45. I hope not! Going through album covers was always one of my favorite experiences of buying a CD. The good news is that things tend to stick around if they’re in demand. Maybe it’s time we all bought more CDs and vinyl!

  46. LukeR84

    Fleet Foxes’ album released this year (Helplessness Blues) has some excellent Artwork, as does pretty much every Radiohead album (“The King Of Limbs” this year). Beck I believe would have won an award for best album packaging for “The Information” a few years ago, but was disqualified I think because it was too good (i.e. the packaging became more like a “deluxe packaging” moving it into another genus I guess).

    I think album artwork may have gone down on the whole, but I think Indie or other “off the radar” artists have been carrying the torch. Bright Eyes did that really cool “Magic-eye”-esque cover for “Cassadaga” a few years ago, and Arcade Fire, Wilco, Belle & Sebastian, ad nauseum tend to put out excellent covers. I’d say my favorites however belong to Bob Dylan’s “Freewheelin,” Pink Floyd’s “The Wall,” and The Velvet Underground & Nico’s self-titled.

    I agree on The Clash cover! Cool post, fun to read and think about!

    • I remember the Beck album….that did have some cool art-work! Much better than the actual album itself – and I say that as a fan. The Information just didn’t do it for me. Totally agree with you about Helplessness Blues…don’t know I forgot about that one.

      The Freewheelin’ album cover is a classic…for a lot of reasons. I guess it represents a bit of innocence before things really took off for him and showed him as a vulnerable kid wandering aimlessly around the streets of New York.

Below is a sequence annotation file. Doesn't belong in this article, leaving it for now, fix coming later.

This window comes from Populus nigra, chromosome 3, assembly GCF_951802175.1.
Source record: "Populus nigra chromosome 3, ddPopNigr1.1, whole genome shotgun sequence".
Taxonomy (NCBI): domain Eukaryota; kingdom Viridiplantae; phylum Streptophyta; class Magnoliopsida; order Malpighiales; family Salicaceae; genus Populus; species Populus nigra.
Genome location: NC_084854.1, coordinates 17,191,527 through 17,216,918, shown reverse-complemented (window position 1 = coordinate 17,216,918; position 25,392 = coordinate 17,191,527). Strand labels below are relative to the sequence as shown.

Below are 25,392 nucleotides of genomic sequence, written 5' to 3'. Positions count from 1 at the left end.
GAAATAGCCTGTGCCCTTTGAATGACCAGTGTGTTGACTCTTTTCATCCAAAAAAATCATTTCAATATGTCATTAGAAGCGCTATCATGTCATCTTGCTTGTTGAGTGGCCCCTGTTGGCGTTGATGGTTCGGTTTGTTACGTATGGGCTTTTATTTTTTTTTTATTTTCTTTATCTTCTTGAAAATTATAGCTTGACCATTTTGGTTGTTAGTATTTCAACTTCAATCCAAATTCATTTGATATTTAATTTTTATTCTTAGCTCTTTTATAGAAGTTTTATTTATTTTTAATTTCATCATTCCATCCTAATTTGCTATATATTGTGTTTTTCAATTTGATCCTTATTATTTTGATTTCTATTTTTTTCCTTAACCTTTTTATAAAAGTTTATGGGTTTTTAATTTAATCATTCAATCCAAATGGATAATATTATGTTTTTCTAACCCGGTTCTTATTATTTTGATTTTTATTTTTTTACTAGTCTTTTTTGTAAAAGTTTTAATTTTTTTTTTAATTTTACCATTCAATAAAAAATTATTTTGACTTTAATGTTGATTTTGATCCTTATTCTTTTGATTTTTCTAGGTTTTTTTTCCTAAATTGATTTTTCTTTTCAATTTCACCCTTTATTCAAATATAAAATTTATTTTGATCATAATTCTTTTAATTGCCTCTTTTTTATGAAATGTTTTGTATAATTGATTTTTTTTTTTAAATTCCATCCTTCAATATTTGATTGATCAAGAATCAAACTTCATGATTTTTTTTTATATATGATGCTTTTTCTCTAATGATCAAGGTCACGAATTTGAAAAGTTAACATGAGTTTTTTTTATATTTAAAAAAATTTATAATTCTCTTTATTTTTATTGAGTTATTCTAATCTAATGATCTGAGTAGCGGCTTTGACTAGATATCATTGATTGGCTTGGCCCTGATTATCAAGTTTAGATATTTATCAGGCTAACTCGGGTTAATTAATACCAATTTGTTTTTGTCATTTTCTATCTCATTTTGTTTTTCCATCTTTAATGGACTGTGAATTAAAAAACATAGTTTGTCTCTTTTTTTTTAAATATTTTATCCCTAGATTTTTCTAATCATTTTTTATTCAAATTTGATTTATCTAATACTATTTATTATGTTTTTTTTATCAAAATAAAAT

47. I can only half agree with you. When it comes to pop bands (radio music not the style pop) album art is indeed dying. Spending money on art doesn’t make sense for them. There is little return on that investment and the bands don’t need to express themselves with cover art. They have websites, twitter, and blogs for that. Also, pop fans really don’t ask for it either.

    However, art is alive and well in the underground scene. It seems like the independents have a bigger love of art. They also need it to catch the eye of a music fan. When They don’t have clearchannel pushing their new single they need everything they get.

    • Yeah there definitely is a sense that mainstream artists don’t care for artwork as much and indie oriented artists do more. I’ve often wondered if that is a result of a lot of indie artists have more of an art background or being from part of a scene where that type of expression is encouraged.

      • I think it might also have to do with the fact that mainstream artists (like Beyonce, for example) are themselves a *brand.* Indie artists aren’t really caught in that same kind of marketing dynamic, you know?

  48. LukeR84

    PS. I saw your “Tag cloud” and was reminded of Iggy Pop’s “Lust for Life,” and I was also going to comment on album art shrinking. I hate that so many people don’t buy tangible albums anymore. I know part of why I do is snob appeal, but, like a newspaper, I like the sensation of being able to touch an album, if that makes sense. I feel like I really own it then. There is also about 5% of me that worries that somehow in the future all good music will be scarce, and owning pristine hard copies will save my life and others (haha)

    • I’m totally with you on newspapers as well. The physicality of those things is important to me. I like the way a newspaper sounds when you go through the pages. And maybe part of it is snob appeal, but also seeing the newspaper and artwork as a physical entity makes you appreciate the work that went into it. Well for me at least.

  49. It’s too bad but it seems like it is a dying art form, interesting to know that someone else is bothered by the cover missing haha!

  50. chunter

    Since music is no longer the stuff of the few, anything that gets more attention is worthwhile, if attention is what you want. There is so much music available now that anything that gets more than one listen has to be doing something very special, nevermind buying a disc or paying for a download.

    That doesn’t mean there isn’t good stuff out there, but you have to look, and it helps to have some friends looking with you.

    • I’m wondering about how the availability of music alters how people truly appreciate it. I know I have shiploads of songs on my computer but I’m not exactly sure that I’ve listened to it all. And I don’t think I’m alone.